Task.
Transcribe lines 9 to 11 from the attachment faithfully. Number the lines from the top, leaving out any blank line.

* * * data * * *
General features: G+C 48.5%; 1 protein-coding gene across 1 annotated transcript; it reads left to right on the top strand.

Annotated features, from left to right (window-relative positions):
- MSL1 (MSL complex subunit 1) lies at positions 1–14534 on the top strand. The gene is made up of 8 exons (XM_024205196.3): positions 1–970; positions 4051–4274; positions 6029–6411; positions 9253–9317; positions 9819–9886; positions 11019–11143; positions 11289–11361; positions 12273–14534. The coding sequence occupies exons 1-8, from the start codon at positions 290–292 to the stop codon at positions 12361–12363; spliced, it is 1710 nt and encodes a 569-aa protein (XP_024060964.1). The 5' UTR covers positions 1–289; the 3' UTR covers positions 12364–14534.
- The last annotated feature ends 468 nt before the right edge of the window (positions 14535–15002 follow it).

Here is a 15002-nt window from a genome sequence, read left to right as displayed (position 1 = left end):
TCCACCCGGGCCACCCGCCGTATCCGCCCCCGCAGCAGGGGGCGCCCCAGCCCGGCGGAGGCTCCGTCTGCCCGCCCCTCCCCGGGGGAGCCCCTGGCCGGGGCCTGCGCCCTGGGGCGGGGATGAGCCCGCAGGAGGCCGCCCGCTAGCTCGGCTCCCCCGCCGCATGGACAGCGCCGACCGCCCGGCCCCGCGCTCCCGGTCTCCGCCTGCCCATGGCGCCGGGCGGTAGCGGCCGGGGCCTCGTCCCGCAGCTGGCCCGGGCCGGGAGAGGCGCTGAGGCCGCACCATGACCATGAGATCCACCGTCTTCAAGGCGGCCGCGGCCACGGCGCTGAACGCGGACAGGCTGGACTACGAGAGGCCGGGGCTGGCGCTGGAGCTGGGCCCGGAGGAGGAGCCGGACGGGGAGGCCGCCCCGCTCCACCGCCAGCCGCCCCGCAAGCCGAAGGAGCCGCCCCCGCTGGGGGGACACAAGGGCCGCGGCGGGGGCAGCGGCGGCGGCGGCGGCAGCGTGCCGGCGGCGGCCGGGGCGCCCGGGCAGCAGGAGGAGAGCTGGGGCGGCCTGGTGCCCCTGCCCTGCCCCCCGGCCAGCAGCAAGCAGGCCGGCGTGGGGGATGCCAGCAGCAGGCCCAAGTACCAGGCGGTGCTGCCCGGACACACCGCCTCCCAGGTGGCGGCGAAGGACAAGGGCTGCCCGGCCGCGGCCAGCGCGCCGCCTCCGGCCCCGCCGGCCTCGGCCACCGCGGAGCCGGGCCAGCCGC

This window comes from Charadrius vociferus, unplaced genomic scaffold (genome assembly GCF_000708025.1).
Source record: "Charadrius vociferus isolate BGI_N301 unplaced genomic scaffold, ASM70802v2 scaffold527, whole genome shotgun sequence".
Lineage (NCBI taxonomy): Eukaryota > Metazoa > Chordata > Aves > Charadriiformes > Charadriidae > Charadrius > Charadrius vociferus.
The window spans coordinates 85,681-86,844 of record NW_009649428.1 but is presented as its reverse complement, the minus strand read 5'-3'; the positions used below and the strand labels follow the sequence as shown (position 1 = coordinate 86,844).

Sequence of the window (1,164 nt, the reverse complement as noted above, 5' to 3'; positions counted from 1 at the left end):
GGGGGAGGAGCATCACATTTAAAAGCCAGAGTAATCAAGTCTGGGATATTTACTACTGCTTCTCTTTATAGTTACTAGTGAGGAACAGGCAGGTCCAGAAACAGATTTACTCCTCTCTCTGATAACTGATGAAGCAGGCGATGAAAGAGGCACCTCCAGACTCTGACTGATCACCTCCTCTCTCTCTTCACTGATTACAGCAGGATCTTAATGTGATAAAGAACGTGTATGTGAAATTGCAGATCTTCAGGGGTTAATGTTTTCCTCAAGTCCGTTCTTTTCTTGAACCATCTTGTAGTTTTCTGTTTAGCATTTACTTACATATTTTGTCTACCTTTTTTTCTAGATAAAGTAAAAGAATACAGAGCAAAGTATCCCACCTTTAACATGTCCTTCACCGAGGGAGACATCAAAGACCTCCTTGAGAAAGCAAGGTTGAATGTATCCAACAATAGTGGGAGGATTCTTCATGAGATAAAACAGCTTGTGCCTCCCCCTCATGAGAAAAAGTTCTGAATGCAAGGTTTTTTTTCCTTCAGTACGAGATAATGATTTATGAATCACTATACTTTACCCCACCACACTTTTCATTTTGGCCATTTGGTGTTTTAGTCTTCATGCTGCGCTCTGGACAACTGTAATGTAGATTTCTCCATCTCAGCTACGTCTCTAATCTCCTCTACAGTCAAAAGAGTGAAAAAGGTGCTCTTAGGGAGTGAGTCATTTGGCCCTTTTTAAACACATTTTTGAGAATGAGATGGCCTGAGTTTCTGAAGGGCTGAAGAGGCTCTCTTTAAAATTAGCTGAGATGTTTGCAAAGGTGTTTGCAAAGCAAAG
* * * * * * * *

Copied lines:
Lineage (NCBI taxonomy): Eukaryota > Metazoa > Chordata > Aves > Charadriiformes > Charadriidae > Charadrius > Charadrius vociferus.
The window spans coordinates 85,681-86,844 of record NW_009649428.1 but is presented as its reverse complement, the minus strand read 5'-3'; the positions used below and the strand labels follow the sequence as shown (position 1 = coordinate 86,844).

Sequence of the window (1,164 nt, the reverse complement as noted above, 5' to 3'; positions counted from 1 at the left end):